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This is an exciting month for the Orton Family Foundation and CommunityMatters®. To help you understand the significance, bear with me as I hit the reverse button.
In 2007 the Foundation held a national conference in Burlington, VT, which we named CommunityMatters. The new name reflected an important principle underlying our work—that is, the need for people across divides to come together to pursue change collaboratively. The Foundation was developing its Heart & Soul approach and others had their own ideas and methods, but CommunityMatters was about achieving greater change collectively than we could individually.More
When I go traveling to another country, I always take a book that helps me get in the right mindset. Oftentimes I choose fiction that takes place in that particular country. But this time as I packed for Italy, I made room in my suitcase for a fabulous collection of Paul Bowles collected writings entitled Travels.
While none of this book takes place in Italy, focusing more on Tangiers, where he lived for most of his life, and Morocco, in which he traveled extensively, it’s a book about exploring foreign lands. Bowles regales the reader with hilarious tales of near disasters, describes wonderful characters he meets along the way, and reflects on what it means to be traveling in a country other than one’s own.
In a re-published piece entitled “Windows on the Past” written in 1957 about his travels in Europe, Bowles argues that Americans travel to Europe to regain their connections to the past. We get lost, he claims, in the vast American melting pot, in a society always transforming and remaking itself, focused more on techniques and gadgets than something deeper and more meaningful. So we go to Europe seeking something else, something he labels “culture”.More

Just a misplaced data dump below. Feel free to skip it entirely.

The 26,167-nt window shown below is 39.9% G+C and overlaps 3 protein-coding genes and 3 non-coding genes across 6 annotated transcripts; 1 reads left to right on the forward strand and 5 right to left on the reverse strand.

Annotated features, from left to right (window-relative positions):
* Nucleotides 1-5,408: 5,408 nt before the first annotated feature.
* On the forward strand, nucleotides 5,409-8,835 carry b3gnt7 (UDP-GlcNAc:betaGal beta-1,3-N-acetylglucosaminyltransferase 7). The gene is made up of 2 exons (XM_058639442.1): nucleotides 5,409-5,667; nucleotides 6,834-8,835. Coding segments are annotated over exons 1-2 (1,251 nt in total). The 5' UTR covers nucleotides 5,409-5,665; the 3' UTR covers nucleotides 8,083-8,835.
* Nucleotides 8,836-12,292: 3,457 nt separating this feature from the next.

My father recently died after a long and full life. Over the course of the last few weeks, I was regaled with many a story of his contributions to his community. And as these stories piled in, I learned of others’ tireless efforts alongside his.
As I heard of the selfless contributions by these varied and numerous individuals, I couldn’t help but think of the communities the Orton Family Foundation has had the privilege to work with over the years. Time and again, I’ve been amazed by people’s unwavering commitment to assist the larger community in addressing issues of need and improving the collective quality of life.
Since 2005, Tammie Delaney has worked in Hayden, Colorado to help her town articulate a vision based on local values. Her (and others’) efforts resulted in a comprehensive plan and zoning regulations that embody thoughtful growth from the core out - successfully maintained despite a proposal to demolish a corner of Hayden’s historic district for new development - and an economic development plan encouraging growth consistent with the community’s values.More
Several weeks ago, Middlebury College opened the Center for Social Entrepreneurship, a new program encouraging students to take an active role in their education while accomplishing good at the same time. For its inaugural symposium, the Center brought a number of people to speak and teach.